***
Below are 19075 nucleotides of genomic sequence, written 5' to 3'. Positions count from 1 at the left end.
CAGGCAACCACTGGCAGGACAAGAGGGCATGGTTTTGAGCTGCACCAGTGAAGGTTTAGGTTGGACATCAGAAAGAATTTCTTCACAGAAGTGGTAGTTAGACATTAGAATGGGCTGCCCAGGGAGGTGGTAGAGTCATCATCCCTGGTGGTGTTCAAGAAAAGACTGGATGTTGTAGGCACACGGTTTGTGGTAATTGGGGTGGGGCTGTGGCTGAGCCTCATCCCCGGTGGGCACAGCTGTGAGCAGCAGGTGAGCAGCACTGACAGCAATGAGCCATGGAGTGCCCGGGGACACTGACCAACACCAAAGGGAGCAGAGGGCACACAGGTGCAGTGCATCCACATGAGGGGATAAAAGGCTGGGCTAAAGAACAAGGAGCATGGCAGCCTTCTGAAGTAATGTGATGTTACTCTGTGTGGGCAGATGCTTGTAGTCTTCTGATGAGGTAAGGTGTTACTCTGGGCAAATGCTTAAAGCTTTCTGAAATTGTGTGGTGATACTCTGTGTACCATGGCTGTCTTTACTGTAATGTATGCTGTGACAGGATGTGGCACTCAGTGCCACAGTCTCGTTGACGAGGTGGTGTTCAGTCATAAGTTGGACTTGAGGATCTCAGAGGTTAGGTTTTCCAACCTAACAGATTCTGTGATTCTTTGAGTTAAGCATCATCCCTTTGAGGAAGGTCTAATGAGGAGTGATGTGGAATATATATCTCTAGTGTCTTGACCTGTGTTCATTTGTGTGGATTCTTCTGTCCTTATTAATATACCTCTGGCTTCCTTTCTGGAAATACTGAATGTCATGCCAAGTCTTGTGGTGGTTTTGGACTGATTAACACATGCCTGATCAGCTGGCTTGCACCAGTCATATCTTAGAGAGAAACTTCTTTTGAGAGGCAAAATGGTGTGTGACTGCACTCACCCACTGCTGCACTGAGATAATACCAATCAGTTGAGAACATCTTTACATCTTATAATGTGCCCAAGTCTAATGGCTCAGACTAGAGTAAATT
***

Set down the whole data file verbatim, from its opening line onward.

Below are 19075 nucleotides of genomic sequence, written 5' to 3'. Positions count from 1 at the left end.
CAGGCAACCACTGGCAGGACAAGAGGGCATGGTTTTGAGCTGCACCAGTGAAGGTTTAGGTTGGACATCAGAAAGAATTTCTTCACAGAAGTGGTAGTTAGACATTAGAATGGGCTGCCCAGGGAGGTGGTAGAGTCATCATCCCTGGTGGTGTTCAAGAAAAGACTGGATGTTGTAGGCACACGGTTTGTGGTAATTGGGGTGGGGCTGTGGCTGAGCCTCATCCCCGGTGGGCACAGCTGTGAGCAGCAGGTGAGCAGCACTGACAGCAATGAGCCATGGAGTGCCCGGGGACACTGACCAACACCAAAGGGAGCAGAGGGCACACAGGTGCAGTGCATCCACATGAGGGGATAAAAGGCTGGGCTAAAGAACAAGGAGCATGGCAGCCTTCTGAAGTAATGTGATGTTACTCTGTGTGGGCAGATGCTTGTAGTCTTCTGATGAGGTAAGGTGTTACTCTGGGCAAATGCTTAAAGCTTTCTGAAATTGTGTGGTGATACTCTGTGTACCATGGCTGTCTTTACTGTAATGTATGCTGTGACAGGATGTGGCACTCAGTGCCACAGTCTCGTTGACGAGGTGGTGTTCAGTCATAAGTTGGACTTGAGGATCTCAGAGGTTAGGTTTTCCAACCTAACAGATTCTGTGATTCTTTGAGTTAAGCATCATCCCTTTGAGGAAGGTCTAATGAGGAGTGATGTGGAATATATATCTCTAGTGTCTTGACCTGTGTTCATTTGTGTGGATTCTTCTGTCCTTATTAATATACCTCTGGCTTCCTTTCTGGAAATACTGAATGTCATGCCAAGTCTTGTGGTGGTTTTGGACTGATTAACACATGCCTGATCAGCTGGCTTGCACCAGTCATATCTTAGAGAGAAACTTCTTTTGAGAGGCAAAATGGTGTGTGACTGCACTCACCCACTGCTGCACTGAGATAATACCAATCAGTTGAGAACATCTTTACATCTTATAATGTGCCCAAGTCTAATGGCTCAGACTAGAGTAAATT